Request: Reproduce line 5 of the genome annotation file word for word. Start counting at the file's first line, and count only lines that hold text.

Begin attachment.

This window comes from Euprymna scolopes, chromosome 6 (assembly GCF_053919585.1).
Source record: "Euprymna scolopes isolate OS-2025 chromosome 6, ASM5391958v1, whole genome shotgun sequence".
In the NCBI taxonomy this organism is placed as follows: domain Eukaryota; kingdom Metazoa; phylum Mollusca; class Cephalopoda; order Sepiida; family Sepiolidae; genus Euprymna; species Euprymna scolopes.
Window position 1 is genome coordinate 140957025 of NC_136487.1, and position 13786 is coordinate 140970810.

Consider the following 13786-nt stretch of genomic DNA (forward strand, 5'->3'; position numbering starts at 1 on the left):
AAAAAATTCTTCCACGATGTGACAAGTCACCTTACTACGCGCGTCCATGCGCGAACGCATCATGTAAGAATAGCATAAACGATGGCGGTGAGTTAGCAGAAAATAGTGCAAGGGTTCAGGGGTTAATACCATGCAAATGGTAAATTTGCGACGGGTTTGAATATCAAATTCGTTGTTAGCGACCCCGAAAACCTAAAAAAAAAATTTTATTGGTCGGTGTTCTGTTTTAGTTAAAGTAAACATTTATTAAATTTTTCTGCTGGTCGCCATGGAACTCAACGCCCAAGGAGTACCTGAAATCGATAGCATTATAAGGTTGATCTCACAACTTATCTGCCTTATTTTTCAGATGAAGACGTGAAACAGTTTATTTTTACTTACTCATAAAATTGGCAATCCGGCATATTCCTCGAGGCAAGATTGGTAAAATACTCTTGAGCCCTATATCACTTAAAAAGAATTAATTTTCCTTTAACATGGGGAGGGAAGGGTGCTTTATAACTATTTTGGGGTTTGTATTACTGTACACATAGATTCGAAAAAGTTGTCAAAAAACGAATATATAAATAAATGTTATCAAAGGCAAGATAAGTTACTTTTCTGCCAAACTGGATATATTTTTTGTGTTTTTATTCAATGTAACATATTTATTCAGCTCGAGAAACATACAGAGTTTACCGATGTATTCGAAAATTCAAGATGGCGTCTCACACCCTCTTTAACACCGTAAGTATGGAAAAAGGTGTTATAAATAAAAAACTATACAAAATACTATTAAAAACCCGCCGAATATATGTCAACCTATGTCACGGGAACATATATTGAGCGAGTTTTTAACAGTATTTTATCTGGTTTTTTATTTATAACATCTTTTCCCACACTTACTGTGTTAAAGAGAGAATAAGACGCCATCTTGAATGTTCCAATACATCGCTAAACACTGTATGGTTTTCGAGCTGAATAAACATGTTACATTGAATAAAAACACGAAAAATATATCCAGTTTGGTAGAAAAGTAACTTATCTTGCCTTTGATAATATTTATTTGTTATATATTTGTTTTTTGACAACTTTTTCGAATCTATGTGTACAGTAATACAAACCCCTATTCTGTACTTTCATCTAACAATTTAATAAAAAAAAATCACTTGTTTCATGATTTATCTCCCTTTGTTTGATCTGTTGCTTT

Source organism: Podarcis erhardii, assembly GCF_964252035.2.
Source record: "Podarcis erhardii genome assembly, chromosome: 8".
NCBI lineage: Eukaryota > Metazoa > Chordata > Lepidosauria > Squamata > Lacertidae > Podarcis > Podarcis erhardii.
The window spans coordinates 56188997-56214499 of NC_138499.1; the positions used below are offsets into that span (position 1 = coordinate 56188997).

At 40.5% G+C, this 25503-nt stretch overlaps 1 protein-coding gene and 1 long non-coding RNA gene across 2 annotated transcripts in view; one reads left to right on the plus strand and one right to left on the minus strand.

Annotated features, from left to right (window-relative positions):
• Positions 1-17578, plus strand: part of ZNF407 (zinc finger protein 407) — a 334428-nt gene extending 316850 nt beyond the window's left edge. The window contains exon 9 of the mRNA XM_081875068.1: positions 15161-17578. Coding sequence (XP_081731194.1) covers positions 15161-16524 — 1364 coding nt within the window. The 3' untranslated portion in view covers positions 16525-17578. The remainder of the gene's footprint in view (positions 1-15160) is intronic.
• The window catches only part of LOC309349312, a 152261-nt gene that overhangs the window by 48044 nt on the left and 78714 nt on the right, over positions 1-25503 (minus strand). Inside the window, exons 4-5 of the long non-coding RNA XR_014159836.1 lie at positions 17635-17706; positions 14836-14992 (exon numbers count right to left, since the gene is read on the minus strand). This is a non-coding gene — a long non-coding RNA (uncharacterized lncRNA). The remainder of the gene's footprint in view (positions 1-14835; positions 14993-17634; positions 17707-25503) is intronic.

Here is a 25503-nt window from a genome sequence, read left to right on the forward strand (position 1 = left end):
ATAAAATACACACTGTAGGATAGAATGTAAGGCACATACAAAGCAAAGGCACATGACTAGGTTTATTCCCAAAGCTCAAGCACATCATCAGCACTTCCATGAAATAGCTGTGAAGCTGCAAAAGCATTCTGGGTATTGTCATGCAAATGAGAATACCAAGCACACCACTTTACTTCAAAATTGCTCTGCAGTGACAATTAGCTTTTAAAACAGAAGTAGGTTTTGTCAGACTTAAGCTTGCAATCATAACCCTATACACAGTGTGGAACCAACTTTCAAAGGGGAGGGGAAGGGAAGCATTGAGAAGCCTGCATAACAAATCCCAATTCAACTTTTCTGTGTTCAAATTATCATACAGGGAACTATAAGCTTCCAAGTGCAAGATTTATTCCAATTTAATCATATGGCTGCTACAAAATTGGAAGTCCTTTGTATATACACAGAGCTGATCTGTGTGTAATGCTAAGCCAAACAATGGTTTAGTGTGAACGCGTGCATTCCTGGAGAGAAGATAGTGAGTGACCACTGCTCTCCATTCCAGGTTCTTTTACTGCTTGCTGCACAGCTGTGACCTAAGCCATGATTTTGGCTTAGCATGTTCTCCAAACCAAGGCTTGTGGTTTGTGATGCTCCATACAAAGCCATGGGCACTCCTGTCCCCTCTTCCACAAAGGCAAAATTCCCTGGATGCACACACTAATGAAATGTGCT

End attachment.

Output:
Consider the following 13786-nt stretch of genomic DNA (forward strand, 5'->3'; position numbering starts at 1 on the left):